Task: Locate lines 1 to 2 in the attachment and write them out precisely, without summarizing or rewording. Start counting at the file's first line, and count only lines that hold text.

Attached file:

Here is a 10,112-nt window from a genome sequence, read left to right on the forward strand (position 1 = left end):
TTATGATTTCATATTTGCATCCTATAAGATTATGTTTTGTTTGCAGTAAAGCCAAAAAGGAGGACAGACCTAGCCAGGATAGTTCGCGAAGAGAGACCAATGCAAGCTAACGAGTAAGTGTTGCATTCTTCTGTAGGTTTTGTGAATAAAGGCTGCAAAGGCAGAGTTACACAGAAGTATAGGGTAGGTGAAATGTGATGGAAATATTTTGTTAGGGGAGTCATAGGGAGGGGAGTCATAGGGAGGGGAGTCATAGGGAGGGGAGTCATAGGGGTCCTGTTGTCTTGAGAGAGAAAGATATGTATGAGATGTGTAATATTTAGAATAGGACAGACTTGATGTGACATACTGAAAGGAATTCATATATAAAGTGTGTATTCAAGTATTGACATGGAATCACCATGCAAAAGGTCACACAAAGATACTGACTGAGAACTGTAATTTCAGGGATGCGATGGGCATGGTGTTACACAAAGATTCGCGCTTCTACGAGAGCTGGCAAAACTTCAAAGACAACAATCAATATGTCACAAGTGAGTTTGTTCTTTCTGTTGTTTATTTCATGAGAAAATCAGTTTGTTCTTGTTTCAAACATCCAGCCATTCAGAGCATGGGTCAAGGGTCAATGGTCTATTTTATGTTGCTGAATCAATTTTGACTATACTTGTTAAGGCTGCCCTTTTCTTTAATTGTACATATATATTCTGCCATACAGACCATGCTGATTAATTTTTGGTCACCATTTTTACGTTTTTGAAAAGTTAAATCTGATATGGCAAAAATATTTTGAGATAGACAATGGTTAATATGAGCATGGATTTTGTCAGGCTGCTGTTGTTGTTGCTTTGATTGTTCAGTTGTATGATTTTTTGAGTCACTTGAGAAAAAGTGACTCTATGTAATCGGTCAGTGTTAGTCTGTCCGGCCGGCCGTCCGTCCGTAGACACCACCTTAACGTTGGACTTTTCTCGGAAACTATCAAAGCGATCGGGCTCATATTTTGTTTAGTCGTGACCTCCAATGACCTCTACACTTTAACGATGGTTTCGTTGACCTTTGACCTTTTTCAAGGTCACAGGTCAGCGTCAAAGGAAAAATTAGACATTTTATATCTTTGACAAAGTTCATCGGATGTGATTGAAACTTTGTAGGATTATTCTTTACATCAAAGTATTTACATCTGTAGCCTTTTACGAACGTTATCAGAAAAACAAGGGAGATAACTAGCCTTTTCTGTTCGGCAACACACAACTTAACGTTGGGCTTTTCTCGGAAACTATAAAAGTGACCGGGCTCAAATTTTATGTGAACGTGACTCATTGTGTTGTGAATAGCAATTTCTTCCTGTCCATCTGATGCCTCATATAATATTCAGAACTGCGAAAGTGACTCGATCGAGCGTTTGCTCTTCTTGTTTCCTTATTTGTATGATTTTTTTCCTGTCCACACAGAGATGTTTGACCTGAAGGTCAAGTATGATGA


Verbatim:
Here is a 10,112-nt window from a genome sequence, read left to right on the forward strand (position 1 = left end):
TTATGATTTCATATTTGCATCCTATAAGATTATGTTTTGTTTGCAGTAAAGCCAAAAAGGAGGACAGACCTAGCCAGGATAGTTCGCGAAGAGAGACCAATGCAAGCTAACGAGTAAGTGTTGCATTCTTCTGTAGGTTTTGTGAATAAAGGCTGCAAAGGCAGAGTTACACAGAAGTATAGGGTAGGTGAAATGTGATGGAAATATTTTGTTAGGGGAGTCATAGGGAGGGGAGTCATAGGGAGGGGAGTCATAGGGAGGGGAGTCATAGGGGTCCTGTTGTCTTGAGAGAGAAAGATATGTATGAGATGTGTAATATTTAGAATAGGACAGACTTGATGTGACATACTGAAAGGAATTCATATATAAAGTGTGTATTCAAGTATTGACATGGAATCACCATGCAAAAGGTCACACAAAGATACTGACTGAGAACTGTAATTTCAGGGATGCGATGGGCATGGTGTTACACAAAGATTCGCGCTTCTACGAGAGCTGGCAAAACTTCAAAGACAACAATCAATATGTCACAAGTGAGTTTGTTCTTTCTGTTGTTTATTTCATGAGAAAATCAGTTTGTTCTTGTTTCAAACATCCAGCCATTCAGAGCATGGGTCAAGGGTCAATGGTCTATTTTATGTTGCTGAATCAATTTTGACTATACTTGTTAAGGCTGCCCTTTTCTTTAATTGTACATATATATTCTGCCATACAGACCATGCTGATTAATTTTTGGTCACCATTTTTACGTTTTTGAAAAGTTAAATCTGATATGGCAAAAATATTTTGAGATAGACAATGGTTAATATGAGCATGGATTTTGTCAGGCTGCTGTTGTTGTTGCTTTGATTGTTCAGTTGTATGATTTTTTGAGTCACTTGAGAAAAAGTGACTCTATGTAATCGGTCAGTGTTAGTCTGTCCGGCCGGCCGTCCGTCCGTAGACACCACCTTAACGTTGGACTTTTCTCGGAAACTATCAAAGCGATCGGGCTCATATTTTGTTTAGTCGTGACCTCCAATGACCTCTACACTTTAACGATGGTTTCGTTGACCTTTGACCTTTTTCAAGGTCACAGGTCAGCGTCAAAGGAAAAATTAGACATTTTATATCTTTGACAAAGTTCATCGGATGTGATTGAAACTTTGTAGGATTATTCTTTACATCAAAGTATTTACATCTGTAGCCTTTTACGAACGTTATCAGAAAAACAAGGGAGATAACTAGCCTTTTCTGTTCGGCAACACACAACTTAACGTTGGGCTTTTCTCGGAAACTATAAAAGTGACCGGGCTCAAATTTTATGTGAACGTGACTCATTGTGTTGTGAATAGCAATTTCTTCCTGTCCATCTGATGCCTCATATAATATTCAGAACTGCGAAAGTGACTCGATCGAGCGTTTGCTCTTCTTGTTTCCTTATTTGTATGATTTTTTTCCTGTCCACACAGAGATGTTTGACCTGAAGGTCAAGTATGATGA